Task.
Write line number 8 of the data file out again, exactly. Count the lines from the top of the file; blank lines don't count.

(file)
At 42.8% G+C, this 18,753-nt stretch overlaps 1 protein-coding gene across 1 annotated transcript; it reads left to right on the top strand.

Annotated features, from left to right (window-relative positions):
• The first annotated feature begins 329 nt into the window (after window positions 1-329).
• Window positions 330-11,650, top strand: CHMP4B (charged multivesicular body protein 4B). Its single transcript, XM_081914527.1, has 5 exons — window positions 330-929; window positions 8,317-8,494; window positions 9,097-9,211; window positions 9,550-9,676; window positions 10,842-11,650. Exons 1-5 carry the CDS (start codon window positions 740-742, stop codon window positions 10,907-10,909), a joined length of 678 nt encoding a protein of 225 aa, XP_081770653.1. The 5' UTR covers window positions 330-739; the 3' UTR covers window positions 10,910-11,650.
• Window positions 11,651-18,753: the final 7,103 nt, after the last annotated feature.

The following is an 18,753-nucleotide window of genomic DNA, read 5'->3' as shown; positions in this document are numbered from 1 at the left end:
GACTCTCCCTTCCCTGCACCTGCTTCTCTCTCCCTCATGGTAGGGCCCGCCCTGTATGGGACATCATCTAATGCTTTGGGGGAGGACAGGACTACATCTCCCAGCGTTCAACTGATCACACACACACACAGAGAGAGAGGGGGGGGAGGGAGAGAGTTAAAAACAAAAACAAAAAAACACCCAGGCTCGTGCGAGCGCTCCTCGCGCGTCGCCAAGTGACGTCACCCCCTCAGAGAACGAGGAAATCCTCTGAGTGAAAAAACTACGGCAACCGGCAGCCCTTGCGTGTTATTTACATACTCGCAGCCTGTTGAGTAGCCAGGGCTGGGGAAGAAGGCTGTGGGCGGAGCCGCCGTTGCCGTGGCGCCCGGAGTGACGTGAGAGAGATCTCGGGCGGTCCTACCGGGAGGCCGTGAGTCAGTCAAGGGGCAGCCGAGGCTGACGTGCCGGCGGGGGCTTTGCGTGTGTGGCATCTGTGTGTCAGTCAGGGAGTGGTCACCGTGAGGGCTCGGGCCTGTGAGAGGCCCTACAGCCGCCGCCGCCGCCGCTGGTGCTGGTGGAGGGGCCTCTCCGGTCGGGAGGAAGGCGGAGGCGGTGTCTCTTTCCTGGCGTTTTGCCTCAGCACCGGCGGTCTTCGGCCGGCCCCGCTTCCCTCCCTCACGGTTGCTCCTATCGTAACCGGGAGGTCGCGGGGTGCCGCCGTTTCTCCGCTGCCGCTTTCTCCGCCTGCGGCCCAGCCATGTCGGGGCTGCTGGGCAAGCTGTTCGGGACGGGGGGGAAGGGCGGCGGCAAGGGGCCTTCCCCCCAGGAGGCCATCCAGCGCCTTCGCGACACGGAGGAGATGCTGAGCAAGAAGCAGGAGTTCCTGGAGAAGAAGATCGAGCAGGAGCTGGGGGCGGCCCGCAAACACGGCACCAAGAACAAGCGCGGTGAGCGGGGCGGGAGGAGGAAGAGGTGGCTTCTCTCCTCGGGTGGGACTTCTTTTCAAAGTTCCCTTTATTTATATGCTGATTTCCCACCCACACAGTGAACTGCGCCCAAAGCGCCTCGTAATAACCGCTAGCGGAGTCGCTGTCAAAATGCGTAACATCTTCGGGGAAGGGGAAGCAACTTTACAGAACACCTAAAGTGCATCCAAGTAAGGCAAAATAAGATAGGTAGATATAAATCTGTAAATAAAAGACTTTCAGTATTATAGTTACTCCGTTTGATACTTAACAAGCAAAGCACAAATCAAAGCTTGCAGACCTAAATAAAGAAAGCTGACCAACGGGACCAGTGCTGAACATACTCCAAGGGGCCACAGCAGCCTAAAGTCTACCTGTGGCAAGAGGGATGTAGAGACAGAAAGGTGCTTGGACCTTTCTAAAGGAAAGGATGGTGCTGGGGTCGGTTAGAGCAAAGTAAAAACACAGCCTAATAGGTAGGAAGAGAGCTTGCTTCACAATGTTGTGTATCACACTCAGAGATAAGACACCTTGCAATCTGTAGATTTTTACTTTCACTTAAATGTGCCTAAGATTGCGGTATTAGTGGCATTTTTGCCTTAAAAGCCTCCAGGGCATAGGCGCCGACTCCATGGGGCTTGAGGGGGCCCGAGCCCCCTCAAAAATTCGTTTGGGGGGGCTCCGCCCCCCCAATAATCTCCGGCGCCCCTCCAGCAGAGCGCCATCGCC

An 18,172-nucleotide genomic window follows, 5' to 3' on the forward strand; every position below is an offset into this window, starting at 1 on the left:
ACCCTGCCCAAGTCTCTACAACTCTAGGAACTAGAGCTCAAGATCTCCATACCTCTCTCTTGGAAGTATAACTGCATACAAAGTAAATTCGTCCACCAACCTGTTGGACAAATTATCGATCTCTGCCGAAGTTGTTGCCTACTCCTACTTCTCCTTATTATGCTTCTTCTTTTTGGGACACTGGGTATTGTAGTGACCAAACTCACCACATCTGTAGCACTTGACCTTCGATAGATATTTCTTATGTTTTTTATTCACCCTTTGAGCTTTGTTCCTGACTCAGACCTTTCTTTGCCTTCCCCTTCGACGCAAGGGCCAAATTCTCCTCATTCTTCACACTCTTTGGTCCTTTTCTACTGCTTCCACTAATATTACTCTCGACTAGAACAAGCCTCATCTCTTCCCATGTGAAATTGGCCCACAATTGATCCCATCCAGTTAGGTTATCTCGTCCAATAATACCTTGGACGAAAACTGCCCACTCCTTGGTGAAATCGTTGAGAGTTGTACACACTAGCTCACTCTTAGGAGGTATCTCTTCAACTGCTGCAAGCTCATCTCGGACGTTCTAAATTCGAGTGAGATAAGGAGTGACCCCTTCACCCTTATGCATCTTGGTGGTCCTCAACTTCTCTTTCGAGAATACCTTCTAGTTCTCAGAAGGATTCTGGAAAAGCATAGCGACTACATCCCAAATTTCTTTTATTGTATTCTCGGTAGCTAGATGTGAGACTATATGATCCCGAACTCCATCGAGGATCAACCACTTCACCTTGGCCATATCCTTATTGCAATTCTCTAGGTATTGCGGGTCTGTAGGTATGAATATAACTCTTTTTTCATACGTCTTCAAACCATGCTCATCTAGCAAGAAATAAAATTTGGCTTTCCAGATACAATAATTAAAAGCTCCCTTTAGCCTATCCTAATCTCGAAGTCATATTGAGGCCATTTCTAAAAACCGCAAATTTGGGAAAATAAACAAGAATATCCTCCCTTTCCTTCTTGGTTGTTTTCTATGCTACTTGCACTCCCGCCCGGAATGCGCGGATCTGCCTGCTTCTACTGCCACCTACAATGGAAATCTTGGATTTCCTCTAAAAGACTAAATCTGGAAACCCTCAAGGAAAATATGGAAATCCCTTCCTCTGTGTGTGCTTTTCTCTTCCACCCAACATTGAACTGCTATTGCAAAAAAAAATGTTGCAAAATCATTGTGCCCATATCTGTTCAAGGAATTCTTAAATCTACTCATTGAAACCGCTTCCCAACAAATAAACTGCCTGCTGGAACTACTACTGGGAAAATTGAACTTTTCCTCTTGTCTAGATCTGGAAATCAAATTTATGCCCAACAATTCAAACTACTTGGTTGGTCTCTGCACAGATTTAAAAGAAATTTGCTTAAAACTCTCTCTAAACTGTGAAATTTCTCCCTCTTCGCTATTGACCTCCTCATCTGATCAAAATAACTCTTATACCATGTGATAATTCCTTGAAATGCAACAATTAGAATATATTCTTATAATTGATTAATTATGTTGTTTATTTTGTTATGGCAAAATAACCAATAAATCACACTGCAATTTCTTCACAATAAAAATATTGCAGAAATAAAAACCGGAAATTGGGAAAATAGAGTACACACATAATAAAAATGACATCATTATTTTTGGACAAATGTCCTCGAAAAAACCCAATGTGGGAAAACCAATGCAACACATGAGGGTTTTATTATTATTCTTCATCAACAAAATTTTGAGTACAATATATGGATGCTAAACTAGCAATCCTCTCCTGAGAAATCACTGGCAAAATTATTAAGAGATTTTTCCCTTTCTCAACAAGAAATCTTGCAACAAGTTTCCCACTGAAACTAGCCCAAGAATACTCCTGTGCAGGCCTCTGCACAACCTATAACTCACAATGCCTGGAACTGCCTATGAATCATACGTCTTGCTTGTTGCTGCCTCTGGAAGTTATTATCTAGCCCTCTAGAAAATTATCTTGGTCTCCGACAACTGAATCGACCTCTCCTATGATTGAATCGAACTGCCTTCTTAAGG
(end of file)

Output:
An 18,172-nucleotide genomic window follows, 5' to 3' on the forward strand; every position below is an offset into this window, starting at 1 on the left: